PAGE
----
Facebook and other internet giants may be getting the blame for terrorism at home and abroad, but we know that the blame for fanning the flames lies a lot closer to home in the governments of Britain and the United States.
When it comes to cyber warfare, the US claims that the terrorists are the real threat. Yet, a new book gives the lie to that assertion: the US has led the world in developing the weapons of 'information wars' and now has greater technical reach and sophistication than any other force on the planet. Shane Harris's new book, @War, is a gold mine of information on the historical development of US cyber power, initially as a defensive move and increasingly thereafter as an offensive weapon against all rivals, large or small, nation states, non-state actors or particular individuals. And, despite continual and loud claims about the rule of law, America's cyber warfare violates American, international and others' laws through the sheer level of intrusion and sabotage carried out.
For example, had Iran planted the Stuxnet virus into the American nuclear enrichment process, President Obama would declare it an act of war requiring the superpower to exact revenge. Yet, that's exactly what the US and Israelis did to Iran's nuclear plant at Natanz, causing massive damage.
Harris talks about the emergence of a new 'military-internet complex' of state and private corporations collaborating to make data available to the NSA and a whole myriad of state agencies surveilling everything that moves in our social media, emails, phone calls, and other electronic communications. So much for the rule of law; and even when there's a hint that the law does not adequately serve the American foreign policy establishment's voracious appetite for information, the law can be changed.
That's what happened under the Bush administration when several top officials at the Justice Department threatened to resign if the president authorised the bulk collection of metadata, including details of an email sender's other information. The programme was pulled for a few months, the law altered to permit the previously illegal actions and this was all handed over to the Obama administration in 2009.
What does Haris mean by military-internet complex? It means the nine largest corporations - like Microsoft, Google, Yahoo, Facebook (yes, Facebook), YouTube and Apple - allowed the US government access to their information: that's 20% of total download traffic via YouTube; 425 million Gmail users; 281 million Yahoo accounts; and 420 million Outlook users; and 250 million iPhones sold by Apple in 2012.
Some corporations are so close to the NSA that they have a decades-long connection: SAIC in California, for example, is known by the NSA as "NSA-West".
Military-internet complex also has a face or faces, moving around the complex, making money, selling skills, and developing ever more powerful weapons of cyber warfare for full spectrum dominance. Mike McConnell, for example, who was intelligence adviser to General Colin Powell in the early 1990s, went on to head the NSA and created "offensive cyber teams" that would, among other things, violate international law by trying to "knock out the lights in Tehran". After leaving the NSA in 1996, McConnell worked as head of cyber security for Booz Allen Hamilton, making millions by selling back to the government what he'd learned at the NSA. In 2006, McConnell moved to director of national intelligence after a phone call from his old patron, VP Dick Cheney, and a chat with his old friend secretary of defence, Robert Gates.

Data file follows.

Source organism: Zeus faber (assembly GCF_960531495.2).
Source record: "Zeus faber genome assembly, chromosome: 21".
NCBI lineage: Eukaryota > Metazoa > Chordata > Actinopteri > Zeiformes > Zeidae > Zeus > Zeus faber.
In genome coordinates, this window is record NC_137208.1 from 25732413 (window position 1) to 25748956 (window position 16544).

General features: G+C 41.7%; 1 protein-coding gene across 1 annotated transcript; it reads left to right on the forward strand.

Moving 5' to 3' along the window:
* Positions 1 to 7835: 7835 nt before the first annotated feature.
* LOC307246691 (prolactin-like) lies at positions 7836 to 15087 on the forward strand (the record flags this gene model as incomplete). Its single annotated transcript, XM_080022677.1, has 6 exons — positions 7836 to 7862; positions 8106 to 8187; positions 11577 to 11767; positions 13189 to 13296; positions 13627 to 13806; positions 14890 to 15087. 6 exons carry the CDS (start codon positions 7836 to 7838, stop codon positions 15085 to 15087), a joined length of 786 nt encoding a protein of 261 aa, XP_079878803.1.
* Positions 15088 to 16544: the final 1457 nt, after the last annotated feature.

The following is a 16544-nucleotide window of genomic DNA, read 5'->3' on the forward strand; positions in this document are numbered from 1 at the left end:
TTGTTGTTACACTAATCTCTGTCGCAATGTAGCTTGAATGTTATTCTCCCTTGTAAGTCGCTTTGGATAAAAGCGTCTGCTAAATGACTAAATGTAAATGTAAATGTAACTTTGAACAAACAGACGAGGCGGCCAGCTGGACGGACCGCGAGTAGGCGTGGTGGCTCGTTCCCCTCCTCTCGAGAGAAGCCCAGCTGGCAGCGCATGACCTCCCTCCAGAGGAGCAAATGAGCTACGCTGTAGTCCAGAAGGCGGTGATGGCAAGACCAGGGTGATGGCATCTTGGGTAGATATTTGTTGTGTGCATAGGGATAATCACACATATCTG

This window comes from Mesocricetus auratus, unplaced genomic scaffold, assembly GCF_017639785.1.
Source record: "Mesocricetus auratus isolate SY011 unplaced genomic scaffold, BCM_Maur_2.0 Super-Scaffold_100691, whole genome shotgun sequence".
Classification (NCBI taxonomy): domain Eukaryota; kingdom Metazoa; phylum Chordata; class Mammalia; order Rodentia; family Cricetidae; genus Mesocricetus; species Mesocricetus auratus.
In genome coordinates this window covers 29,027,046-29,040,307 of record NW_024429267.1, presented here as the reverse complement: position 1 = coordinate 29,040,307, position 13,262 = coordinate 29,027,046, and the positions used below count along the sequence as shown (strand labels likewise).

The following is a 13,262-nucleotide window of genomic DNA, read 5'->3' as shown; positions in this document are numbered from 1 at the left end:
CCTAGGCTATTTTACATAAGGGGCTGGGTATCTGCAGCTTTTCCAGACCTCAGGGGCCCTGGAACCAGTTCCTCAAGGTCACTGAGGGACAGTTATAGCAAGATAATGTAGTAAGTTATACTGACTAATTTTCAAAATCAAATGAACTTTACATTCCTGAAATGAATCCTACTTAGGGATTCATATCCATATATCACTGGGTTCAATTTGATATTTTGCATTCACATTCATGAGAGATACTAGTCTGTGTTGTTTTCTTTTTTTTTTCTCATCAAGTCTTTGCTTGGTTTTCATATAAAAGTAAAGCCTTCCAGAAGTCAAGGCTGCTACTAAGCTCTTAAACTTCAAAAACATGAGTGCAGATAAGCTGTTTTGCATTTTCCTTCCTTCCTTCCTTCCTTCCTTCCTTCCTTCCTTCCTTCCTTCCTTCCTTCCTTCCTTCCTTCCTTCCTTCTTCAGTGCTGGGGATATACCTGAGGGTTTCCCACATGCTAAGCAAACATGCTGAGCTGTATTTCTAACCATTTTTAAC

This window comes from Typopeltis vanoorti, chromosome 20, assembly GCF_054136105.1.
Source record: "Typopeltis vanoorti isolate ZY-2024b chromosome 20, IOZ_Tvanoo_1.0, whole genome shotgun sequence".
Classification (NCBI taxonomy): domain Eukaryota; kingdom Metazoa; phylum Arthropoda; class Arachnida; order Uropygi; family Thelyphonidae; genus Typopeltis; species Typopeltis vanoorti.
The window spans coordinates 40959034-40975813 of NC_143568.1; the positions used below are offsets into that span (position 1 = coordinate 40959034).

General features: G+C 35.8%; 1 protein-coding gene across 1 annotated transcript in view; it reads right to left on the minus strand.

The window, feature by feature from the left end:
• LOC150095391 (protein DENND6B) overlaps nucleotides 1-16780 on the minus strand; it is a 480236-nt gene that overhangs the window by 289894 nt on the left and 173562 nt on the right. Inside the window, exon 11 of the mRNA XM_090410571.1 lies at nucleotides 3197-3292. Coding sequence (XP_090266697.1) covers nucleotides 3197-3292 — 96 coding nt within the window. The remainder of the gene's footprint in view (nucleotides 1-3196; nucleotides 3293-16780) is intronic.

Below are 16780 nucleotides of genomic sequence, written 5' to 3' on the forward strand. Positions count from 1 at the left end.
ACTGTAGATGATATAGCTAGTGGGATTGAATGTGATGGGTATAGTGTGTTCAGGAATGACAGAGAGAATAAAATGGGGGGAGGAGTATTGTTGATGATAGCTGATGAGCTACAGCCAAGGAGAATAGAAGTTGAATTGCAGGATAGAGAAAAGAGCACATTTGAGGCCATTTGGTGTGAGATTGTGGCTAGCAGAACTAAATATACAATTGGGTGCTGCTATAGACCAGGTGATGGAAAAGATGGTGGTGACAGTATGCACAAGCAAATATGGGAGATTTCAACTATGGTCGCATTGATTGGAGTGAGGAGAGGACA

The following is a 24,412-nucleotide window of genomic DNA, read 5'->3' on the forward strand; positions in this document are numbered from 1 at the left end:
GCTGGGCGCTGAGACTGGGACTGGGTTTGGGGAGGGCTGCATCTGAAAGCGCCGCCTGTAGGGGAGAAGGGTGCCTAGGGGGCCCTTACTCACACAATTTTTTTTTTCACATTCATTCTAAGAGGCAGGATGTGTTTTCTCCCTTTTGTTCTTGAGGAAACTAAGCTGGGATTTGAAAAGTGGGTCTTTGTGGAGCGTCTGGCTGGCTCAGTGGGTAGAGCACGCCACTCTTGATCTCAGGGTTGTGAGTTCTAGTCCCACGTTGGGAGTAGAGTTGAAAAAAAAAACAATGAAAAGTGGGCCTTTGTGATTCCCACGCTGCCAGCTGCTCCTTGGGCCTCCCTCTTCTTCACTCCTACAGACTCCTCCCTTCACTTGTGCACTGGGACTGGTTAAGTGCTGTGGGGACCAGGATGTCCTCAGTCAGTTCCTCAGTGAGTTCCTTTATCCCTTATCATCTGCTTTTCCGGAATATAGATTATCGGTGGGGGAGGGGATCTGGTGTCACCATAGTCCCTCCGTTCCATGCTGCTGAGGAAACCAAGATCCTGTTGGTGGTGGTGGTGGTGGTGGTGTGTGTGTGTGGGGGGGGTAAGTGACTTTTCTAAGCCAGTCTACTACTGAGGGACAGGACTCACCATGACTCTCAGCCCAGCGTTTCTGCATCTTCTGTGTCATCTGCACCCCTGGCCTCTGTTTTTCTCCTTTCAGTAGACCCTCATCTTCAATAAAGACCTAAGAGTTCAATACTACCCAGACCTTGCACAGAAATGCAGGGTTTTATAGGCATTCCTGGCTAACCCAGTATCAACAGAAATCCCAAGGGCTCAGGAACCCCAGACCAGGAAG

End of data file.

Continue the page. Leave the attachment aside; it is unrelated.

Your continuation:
Hacking into others' computers and networks and information flows, much of which flows through America itself, is now routine and integrated into the other forms of lethal military violence at the disposal of the United States.
And its efffects are lethal: it means intercepting phone calls, emails, etc... and relaying them all in real time to someone who decides that it is time to kill the enemy.
Not for the first time, complaints about the power of others - states, groups - and the relative weakness of the United States bear little resemblance to reality, in the post-truth virtual world of US power and paranoia.
Fear of voter fraud and two rulings by the Supreme Court — Crawford v. Marion County in 2008 and Shelby v. Holder in 2013 — have resulted in an unprecedented array of rules and restrictions across the U.S.
This election cycle, 21 states have new voting laws
on the books. From registration to the ballot box, critics say, these
statutes have made it difficult to vote, particularly for minorities,
the poor, students and seniors.
There are already reports of voters being turned away from the polls.
In early voting, a Houston, Texas judge reported having to deny a 93-year-old veteran with an expired driver's license. On election day, hundreds of Georgia residents complained of having to pay for parking at voting sites and were unable access registration and polling-place information due to computer problems. In Hartford, Connecticut, a judge issued an emergency ruling
extending the hours at two polling places that had lost access to voter
registration data. And an African American student in Texas was sent
away from her voting location due to non-compliant ID.
Al Jazeera America has documented the travails of low-income voters in Indiana (see here and here) and the campaign launched by North Carolina racial justice groups against a name-checking program
that threatens to wipe thousands of voters from the rolls. Stay with us
as we continue to document voter turnout and voters turned away.